Peaceful protest turns violent
Occupy demonstrators face arraignment for charges stemming from incident outside Civic Auditorium
Four Occupy Los Angeles protesters face arraignment next week on charges that include assault on an officer, felony incitement to riot and obstruction of justice following a Nov. 14 demonstration in front of the Pasadena Civic Auditorium, where former Mexican President Vicente Fox was speaking.
Benjamin Torres, 29, of Pasadena, Ulises Hernandez, 21, of Van Nuys, Alejandro Torres, 22, of San Pedro and Christopher Wohlers, 23, of Long Beach, are set to appear in court Nov. 30 after an encounter with police that occurred when the four men tried to show a film, “Indigenous Struggles/Zapatistas,” outside the auditorium during Fox’s speech.
Police said problems began when about 50 Occupy protesters attempted to push by officers in an attempt to enter the auditorium, where Fox was speaking. Previously, officials say, some of the protesters had blocked entrances to the building and officers were kicked and struck in the back, according to Pasadena Police Lt. Phlunte Riddle.
“It was a planned protest,” said local attorney Philip Koebel, who is representing Hernandez. “They were there to provide non-violent protest and show a movie by projecting it on the wall. When they arrived, they were prevented from getting in front of the Civic Center. Some jostling occurred. We believe Ulises is innocent of any alleged crime. He never had any contact with the police. The police had no reason to start beating anyone up, and they formed a reason after the fact.”\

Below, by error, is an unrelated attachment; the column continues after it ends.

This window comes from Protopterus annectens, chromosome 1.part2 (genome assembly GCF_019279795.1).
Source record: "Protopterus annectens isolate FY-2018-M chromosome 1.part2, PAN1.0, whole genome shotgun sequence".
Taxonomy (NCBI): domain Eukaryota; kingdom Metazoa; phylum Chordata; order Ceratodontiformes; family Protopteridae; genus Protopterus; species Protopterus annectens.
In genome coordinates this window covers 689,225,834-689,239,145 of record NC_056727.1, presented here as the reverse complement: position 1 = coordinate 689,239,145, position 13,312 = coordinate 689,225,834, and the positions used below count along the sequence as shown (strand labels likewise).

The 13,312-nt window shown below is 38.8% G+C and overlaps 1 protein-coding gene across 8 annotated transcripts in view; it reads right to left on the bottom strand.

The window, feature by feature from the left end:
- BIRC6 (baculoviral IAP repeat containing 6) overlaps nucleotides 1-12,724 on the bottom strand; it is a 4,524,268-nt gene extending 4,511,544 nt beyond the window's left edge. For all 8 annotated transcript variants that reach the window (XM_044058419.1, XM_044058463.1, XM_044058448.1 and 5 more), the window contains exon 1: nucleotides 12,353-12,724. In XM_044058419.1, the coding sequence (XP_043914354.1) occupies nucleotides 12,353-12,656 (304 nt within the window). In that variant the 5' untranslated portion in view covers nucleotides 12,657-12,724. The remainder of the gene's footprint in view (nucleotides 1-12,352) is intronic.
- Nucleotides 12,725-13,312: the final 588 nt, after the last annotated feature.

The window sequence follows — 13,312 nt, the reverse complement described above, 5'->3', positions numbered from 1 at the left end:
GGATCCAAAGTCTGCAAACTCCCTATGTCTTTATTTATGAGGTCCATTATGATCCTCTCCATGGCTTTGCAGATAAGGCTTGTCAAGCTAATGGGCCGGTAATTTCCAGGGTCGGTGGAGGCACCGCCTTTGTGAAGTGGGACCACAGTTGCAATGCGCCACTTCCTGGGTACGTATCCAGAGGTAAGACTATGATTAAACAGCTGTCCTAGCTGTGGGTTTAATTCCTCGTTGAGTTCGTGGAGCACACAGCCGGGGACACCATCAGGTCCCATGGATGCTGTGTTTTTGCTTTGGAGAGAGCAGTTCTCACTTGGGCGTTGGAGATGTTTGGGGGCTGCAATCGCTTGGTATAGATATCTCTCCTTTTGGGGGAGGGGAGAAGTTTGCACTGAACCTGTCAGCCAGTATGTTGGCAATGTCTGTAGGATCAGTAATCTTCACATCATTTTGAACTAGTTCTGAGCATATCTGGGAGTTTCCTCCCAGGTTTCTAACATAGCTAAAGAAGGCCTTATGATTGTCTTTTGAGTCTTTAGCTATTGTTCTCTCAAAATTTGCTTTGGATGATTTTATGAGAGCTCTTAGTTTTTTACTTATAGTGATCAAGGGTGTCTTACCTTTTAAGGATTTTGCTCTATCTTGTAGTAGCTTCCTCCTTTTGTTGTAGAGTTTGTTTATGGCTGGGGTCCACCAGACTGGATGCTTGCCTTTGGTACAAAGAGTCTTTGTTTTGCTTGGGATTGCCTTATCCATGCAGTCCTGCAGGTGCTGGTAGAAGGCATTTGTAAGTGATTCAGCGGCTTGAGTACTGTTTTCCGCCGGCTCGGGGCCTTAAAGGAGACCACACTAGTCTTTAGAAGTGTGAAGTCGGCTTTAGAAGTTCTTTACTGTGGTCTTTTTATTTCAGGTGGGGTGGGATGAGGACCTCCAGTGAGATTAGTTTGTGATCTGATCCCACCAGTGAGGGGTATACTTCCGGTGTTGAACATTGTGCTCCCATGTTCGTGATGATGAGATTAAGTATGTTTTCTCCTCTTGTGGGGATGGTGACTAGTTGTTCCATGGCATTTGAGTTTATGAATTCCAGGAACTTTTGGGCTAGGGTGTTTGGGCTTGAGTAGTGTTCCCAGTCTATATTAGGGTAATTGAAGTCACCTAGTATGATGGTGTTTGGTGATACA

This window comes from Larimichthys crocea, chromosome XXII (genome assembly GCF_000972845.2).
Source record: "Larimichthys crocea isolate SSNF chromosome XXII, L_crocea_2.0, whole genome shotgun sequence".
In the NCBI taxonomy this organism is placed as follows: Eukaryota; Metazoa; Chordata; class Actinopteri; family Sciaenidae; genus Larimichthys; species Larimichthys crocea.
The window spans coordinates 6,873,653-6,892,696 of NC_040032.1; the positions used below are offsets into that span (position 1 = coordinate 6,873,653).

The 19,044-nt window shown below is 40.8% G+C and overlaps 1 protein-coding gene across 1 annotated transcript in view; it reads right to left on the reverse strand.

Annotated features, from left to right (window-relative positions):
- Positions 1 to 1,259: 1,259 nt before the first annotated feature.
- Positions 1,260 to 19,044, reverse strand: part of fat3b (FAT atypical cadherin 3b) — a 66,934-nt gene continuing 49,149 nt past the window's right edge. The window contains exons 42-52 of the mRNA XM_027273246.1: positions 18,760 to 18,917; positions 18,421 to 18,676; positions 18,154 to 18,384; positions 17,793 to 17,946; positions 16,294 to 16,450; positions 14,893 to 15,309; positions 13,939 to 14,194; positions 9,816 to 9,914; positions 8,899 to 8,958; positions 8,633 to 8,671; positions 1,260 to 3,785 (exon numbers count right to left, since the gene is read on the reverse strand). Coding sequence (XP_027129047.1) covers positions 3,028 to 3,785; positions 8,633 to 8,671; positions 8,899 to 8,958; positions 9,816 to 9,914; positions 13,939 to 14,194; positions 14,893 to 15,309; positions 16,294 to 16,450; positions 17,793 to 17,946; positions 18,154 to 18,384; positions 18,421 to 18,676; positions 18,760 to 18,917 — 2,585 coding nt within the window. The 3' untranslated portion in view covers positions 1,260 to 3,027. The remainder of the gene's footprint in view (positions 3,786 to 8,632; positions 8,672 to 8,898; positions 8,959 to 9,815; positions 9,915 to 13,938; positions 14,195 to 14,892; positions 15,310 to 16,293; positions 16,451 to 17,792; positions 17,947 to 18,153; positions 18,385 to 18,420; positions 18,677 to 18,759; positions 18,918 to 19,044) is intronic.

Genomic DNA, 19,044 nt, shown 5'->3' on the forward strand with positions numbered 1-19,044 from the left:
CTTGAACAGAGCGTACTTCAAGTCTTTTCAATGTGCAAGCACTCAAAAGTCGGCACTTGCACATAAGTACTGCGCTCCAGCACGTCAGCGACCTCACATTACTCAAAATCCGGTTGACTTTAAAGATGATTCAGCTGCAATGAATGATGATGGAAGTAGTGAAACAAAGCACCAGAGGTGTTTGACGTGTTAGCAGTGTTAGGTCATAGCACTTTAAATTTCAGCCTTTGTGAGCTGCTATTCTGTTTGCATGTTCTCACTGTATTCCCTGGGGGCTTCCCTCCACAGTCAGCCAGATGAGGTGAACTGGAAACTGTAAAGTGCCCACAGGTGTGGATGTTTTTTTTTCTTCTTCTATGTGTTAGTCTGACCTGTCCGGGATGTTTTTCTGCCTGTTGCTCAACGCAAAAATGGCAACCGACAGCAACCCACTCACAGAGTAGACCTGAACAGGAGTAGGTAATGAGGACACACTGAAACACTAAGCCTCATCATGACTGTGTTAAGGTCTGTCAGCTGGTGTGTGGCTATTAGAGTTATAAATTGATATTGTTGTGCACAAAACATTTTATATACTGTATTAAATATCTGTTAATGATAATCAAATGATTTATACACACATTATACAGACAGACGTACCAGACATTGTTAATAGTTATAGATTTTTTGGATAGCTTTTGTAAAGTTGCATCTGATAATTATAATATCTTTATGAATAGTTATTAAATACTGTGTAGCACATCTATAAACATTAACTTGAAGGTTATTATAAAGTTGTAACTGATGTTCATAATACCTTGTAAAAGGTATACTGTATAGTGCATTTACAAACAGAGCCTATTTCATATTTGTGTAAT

Hernandez was released Saturday on $50,000 bail, according to Koebel. He is a member of a family whose foreclosed home in Van Nuys was seized late October after three months of seizure by Occupy San Fernando. Hernandez was arrested and released on $590 bail two days after that incident.
Benjamin Torres, a veteran who served three tours of duty in Iraq and Afghanistan as a Marine medic and now works as a caregiver to a 93-year-old Echo Park woman, was released from custody Friday. Of the four men, only Alejandro Torres, who is no relation to Benjamin Torres, remained in custody. He had a failure to appear in another recent case and is still being held on $100,000 bail, Riddle said Monday.